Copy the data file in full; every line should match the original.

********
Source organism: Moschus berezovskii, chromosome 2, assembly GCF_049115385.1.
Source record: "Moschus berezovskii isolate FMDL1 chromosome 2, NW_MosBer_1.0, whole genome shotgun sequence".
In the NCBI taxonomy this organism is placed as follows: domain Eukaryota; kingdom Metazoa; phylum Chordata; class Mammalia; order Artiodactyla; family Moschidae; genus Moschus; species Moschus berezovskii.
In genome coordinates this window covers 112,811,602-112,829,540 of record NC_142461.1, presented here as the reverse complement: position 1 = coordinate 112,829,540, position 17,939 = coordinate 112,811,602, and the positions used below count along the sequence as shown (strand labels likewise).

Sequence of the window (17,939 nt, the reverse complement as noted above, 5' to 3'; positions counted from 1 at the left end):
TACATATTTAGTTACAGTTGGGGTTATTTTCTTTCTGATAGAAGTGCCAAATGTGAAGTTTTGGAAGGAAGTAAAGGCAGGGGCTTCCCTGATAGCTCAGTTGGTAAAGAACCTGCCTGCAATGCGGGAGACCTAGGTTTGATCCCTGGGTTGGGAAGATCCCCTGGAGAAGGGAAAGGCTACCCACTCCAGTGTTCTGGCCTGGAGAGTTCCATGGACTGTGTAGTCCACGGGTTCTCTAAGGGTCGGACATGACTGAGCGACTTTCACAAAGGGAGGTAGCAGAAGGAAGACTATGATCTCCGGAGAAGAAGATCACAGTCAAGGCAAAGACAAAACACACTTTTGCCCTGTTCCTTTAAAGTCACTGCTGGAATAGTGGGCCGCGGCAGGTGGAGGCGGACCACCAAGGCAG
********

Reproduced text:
Source organism: Moschus berezovskii, chromosome 2, assembly GCF_049115385.1.
Source record: "Moschus berezovskii isolate FMDL1 chromosome 2, NW_MosBer_1.0, whole genome shotgun sequence".
In the NCBI taxonomy this organism is placed as follows: domain Eukaryota; kingdom Metazoa; phylum Chordata; class Mammalia; order Artiodactyla; family Moschidae; genus Moschus; species Moschus berezovskii.
In genome coordinates this window covers 112,811,602-112,829,540 of record NC_142461.1, presented here as the reverse complement: position 1 = coordinate 112,829,540, position 17,939 = coordinate 112,811,602, and the positions used below count along the sequence as shown (strand labels likewise).

Sequence of the window (17,939 nt, the reverse complement as noted above, 5' to 3'; positions counted from 1 at the left end):
TACATATTTAGTTACAGTTGGGGTTATTTTCTTTCTGATAGAAGTGCCAAATGTGAAGTTTTGGAAGGAAGTAAAGGCAGGGGCTTCCCTGATAGCTCAGTTGGTAAAGAACCTGCCTGCAATGCGGGAGACCTAGGTTTGATCCCTGGGTTGGGAAGATCCCCTGGAGAAGGGAAAGGCTACCCACTCCAGTGTTCTGGCCTGGAGAGTTCCATGGACTGTGTAGTCCACGGGTTCTCTAAGGGTCGGACATGACTGAGCGACTTTCACAAAGGGAGGTAGCAGAAGGAAGACTATGATCTCCGGAGAAGAAGATCACAGTCAAGGCAAAGACAAAACACACTTTTGCCCTGTTCCTTTAAAGTCACTGCTGGAATAGTGGGCCGCGGCAGGTGGAGGCGGACCACCAAGGCAG